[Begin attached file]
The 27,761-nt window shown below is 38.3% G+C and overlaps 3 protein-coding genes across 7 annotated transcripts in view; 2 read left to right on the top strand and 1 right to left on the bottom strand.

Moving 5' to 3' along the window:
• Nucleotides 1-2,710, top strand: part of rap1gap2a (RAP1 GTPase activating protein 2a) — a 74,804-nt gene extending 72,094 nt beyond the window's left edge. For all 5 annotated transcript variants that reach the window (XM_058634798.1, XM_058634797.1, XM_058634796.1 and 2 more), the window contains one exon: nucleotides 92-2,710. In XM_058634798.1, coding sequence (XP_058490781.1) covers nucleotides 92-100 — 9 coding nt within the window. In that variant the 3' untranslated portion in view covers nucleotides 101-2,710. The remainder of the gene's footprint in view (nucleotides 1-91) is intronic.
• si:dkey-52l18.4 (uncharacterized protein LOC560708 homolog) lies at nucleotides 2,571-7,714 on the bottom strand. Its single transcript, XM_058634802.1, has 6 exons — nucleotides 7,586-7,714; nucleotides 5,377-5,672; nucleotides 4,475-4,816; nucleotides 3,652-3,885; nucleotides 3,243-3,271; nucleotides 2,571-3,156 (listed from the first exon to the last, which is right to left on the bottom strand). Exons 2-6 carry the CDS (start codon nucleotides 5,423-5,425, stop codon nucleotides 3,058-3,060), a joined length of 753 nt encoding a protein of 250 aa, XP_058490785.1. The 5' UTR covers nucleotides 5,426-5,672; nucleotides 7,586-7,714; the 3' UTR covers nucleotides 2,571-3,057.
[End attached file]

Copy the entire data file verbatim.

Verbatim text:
The 27,761-nt window shown below is 38.3% G+C and overlaps 3 protein-coding genes across 7 annotated transcripts in view; 2 read left to right on the top strand and 1 right to left on the bottom strand.

Moving 5' to 3' along the window:
• Nucleotides 1-2,710, top strand: part of rap1gap2a (RAP1 GTPase activating protein 2a) — a 74,804-nt gene extending 72,094 nt beyond the window's left edge. For all 5 annotated transcript variants that reach the window (XM_058634798.1, XM_058634797.1, XM_058634796.1 and 2 more), the window contains one exon: nucleotides 92-2,710. In XM_058634798.1, coding sequence (XP_058490781.1) covers nucleotides 92-100 — 9 coding nt within the window. In that variant the 3' untranslated portion in view covers nucleotides 101-2,710. The remainder of the gene's footprint in view (nucleotides 1-91) is intronic.
• si:dkey-52l18.4 (uncharacterized protein LOC560708 homolog) lies at nucleotides 2,571-7,714 on the bottom strand. Its single transcript, XM_058634802.1, has 6 exons — nucleotides 7,586-7,714; nucleotides 5,377-5,672; nucleotides 4,475-4,816; nucleotides 3,652-3,885; nucleotides 3,243-3,271; nucleotides 2,571-3,156 (listed from the first exon to the last, which is right to left on the bottom strand). Exons 2-6 carry the CDS (start codon nucleotides 5,423-5,425, stop codon nucleotides 3,058-3,060), a joined length of 753 nt encoding a protein of 250 aa, XP_058490785.1. The 5' UTR covers nucleotides 5,426-5,672; nucleotides 7,586-7,714; the 3' UTR covers nucleotides 2,571-3,057.